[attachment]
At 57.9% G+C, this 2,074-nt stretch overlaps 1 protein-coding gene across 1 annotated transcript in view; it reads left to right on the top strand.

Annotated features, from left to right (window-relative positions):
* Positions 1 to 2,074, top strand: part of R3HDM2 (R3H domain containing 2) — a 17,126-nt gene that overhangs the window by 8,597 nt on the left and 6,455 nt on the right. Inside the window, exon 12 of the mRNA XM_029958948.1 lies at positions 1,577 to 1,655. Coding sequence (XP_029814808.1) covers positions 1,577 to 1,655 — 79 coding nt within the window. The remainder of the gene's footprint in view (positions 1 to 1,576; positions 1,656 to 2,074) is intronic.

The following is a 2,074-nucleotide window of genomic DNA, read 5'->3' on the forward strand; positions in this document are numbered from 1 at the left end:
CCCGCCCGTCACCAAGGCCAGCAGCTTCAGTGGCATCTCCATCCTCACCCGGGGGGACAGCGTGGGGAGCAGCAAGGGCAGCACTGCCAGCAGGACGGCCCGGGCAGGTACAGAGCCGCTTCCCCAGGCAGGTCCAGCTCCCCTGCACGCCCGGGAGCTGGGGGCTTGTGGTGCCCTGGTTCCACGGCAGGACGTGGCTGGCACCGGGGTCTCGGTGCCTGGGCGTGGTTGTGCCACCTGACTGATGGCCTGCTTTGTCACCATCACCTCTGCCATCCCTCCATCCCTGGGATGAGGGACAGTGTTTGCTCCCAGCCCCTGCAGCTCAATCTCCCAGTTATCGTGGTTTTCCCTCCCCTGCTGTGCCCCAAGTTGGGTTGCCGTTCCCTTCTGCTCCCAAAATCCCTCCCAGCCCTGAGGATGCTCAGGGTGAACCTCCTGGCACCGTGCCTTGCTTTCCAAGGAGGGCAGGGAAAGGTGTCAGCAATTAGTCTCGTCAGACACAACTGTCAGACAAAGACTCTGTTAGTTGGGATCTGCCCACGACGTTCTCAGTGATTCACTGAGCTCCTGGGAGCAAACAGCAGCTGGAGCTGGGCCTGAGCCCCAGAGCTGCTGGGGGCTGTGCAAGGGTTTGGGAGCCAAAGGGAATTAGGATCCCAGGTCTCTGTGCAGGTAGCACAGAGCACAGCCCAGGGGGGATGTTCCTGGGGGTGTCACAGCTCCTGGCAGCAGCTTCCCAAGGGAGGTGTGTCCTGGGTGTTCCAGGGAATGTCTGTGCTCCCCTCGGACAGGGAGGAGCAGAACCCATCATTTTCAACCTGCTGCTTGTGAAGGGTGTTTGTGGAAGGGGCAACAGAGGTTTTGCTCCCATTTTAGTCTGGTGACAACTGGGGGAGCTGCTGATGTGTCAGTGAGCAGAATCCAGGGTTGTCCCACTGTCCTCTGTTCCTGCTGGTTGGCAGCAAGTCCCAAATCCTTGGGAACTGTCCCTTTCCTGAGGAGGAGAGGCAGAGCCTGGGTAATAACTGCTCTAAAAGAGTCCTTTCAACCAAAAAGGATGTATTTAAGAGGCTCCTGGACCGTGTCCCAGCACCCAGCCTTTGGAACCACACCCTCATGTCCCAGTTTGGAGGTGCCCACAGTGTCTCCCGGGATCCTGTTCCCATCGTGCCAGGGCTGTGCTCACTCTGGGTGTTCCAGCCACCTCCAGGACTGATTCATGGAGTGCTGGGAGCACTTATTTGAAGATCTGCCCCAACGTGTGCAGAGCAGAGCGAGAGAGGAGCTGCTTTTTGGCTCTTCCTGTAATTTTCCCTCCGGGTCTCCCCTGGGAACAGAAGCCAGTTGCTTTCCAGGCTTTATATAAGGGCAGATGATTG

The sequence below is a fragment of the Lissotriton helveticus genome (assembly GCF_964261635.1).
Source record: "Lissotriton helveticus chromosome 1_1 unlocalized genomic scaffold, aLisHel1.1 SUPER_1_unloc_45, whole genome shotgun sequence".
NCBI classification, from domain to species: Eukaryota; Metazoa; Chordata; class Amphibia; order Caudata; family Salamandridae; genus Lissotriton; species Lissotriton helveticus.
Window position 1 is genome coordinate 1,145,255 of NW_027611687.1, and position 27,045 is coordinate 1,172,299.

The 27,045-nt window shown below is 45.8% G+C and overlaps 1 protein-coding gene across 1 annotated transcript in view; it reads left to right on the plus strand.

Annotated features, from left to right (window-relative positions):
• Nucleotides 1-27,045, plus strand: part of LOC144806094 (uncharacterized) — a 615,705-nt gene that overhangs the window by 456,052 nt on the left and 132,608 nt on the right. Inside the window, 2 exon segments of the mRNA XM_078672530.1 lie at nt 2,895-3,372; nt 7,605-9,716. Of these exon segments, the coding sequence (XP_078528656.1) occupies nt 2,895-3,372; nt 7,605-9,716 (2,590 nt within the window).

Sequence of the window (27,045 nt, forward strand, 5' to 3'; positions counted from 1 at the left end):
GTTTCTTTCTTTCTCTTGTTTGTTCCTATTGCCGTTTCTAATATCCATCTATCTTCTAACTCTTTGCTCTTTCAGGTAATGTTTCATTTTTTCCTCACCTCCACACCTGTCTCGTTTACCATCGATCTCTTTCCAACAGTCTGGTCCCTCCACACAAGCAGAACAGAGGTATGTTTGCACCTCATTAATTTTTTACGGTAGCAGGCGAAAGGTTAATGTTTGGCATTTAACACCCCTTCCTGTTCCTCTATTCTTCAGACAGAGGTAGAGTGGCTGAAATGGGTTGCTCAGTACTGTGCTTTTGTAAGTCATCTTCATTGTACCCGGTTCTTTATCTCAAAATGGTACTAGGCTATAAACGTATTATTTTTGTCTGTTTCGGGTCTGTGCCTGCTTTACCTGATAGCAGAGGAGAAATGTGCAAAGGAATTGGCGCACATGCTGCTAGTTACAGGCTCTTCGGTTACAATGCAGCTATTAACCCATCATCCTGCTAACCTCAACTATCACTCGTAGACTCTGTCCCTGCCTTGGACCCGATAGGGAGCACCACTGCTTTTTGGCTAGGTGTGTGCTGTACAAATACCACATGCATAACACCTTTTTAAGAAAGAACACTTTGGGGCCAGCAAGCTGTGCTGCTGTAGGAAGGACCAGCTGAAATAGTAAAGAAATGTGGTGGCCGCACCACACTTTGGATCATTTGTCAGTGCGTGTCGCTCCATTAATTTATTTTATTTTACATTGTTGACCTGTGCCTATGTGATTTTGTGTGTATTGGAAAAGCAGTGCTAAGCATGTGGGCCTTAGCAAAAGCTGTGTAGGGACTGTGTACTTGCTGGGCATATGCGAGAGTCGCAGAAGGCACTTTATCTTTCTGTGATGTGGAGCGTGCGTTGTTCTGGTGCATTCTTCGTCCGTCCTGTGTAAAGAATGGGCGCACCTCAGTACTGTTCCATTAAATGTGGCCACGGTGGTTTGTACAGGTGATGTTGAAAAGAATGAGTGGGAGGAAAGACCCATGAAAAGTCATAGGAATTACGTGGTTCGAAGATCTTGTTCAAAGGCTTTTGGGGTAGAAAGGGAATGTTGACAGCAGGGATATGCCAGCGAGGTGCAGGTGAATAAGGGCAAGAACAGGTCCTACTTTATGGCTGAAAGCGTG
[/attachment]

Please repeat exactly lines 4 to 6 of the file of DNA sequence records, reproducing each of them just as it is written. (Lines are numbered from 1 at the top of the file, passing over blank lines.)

The following is a 2,074-nucleotide window of genomic DNA, read 5'->3' on the forward strand; positions in this document are numbered from 1 at the left end:
CCCGCCCGTCACCAAGGCCAGCAGCTTCAGTGGCATCTCCATCCTCACCCGGGGGGACAGCGTGGGGAGCAGCAAGGGCAGCACTGCCAGCAGGACGGCCCGGGCAGGTACAGAGCCGCTTCCCCAGGCAGGTCCAGCTCCCCTGCACGCCCGGGAGCTGGGGGCTTGTGGTGCCCTGGTTCCACGGCAGGACGTGGCTGGCACCGGGGTCTCGGTGCCTGGGCGTGGTTGTGCCACCTGACTGATGGCCTGCTTTGTCACCATCACCTCTGCCATCCCTCCATCCCTGGGATGAGGGACAGTGTTTGCTCCCAGCCCCTGCAGCTCAATCTCCCAGTTATCGTGGTTTTCCCTCCCCTGCTGTGCCCCAAGTTGGGTTGCCGTTCCCTTCTGCTCCCAAAATCCCTCCCAGCCCTGAGGATGCTCAGGGTGAACCTCCTGGCACCGTGCCTTGCTTTCCAAGGAGGGCAGGGAAAGGTGTCAGCAATTAGTCTCGTCAGACACAACTGTCAGACAAAGACTCTGTTAGTTGGGATCTGCCCACGACGTTCTCAGTGATTCACTGAGCTCCTGGGAGCAAACAGCAGCTGGAGCTGGGCCTGAGCCCCAGAGCTGCTGGGGGCTGTGCAAGGGTTTGGGAGCCAAAGGGAATTAGGATCCCAGGTCTCTGTGCAGGTAGCACAGAGCACAGCCCAGGGGGGATGTTCCTGGGGGTGTCACAGCTCCTGGCAGCAGCTTCCCAAGGGAGGTGTGTCCTGGGTGTTCCAGGGAATGTCTGTGCTCCCCTCGGACAGGGAGGAGCAGAACCCATCATTTTCAACCTGCTGCTTGTGAAGGGTGTTTGTGGAAGGGGCAACAGAGGTTTTGCTCCCATTTTAGTCTGGTGACAACTGGGGGAGCTGCTGATGTGTCAGTGAGCAGAATCCAGGGTTGTCCCACTGTCCTCTGTTCCTGCTGGTTGGCAGCAAGTCCCAAATCCTTGGGAACTGTCCCTTTCCTGAGGAGGAGAGGCAGAGCCTGGGTAATAACTGCTCTAAAAGAGTCCTTTCAACCAAAAAGGATGTATTTAAGAGGCTCCTGGACCGTGTCCCAGCACCCAGCCTTTGGAACCACACCCTCATGTCCCAGTTTGGAGGTGCCCACAGTGTCTCCCGGGATCCTGTTCCCATCGTGCCAGGGCTGTGCTCACTCTGGGTGTTCCAGCCACCTCCAGGACTGATTCATGGAGTGCTGGGAGCACTTATTTGAAGATCTGCCCCAACGTGTGCAGAGCAGAGCGAGAGAGGAGCTGCTTTTTGGCTCTTCCTGTAATTTTCCCTCCGGGTCTCCCCTGGGAACAGAAGCCAGTTGCTTTCCAGGCTTTATATAAGGGCAGATGATTG

The sequence below is a fragment of the Lissotriton helveticus genome (assembly GCF_964261635.1).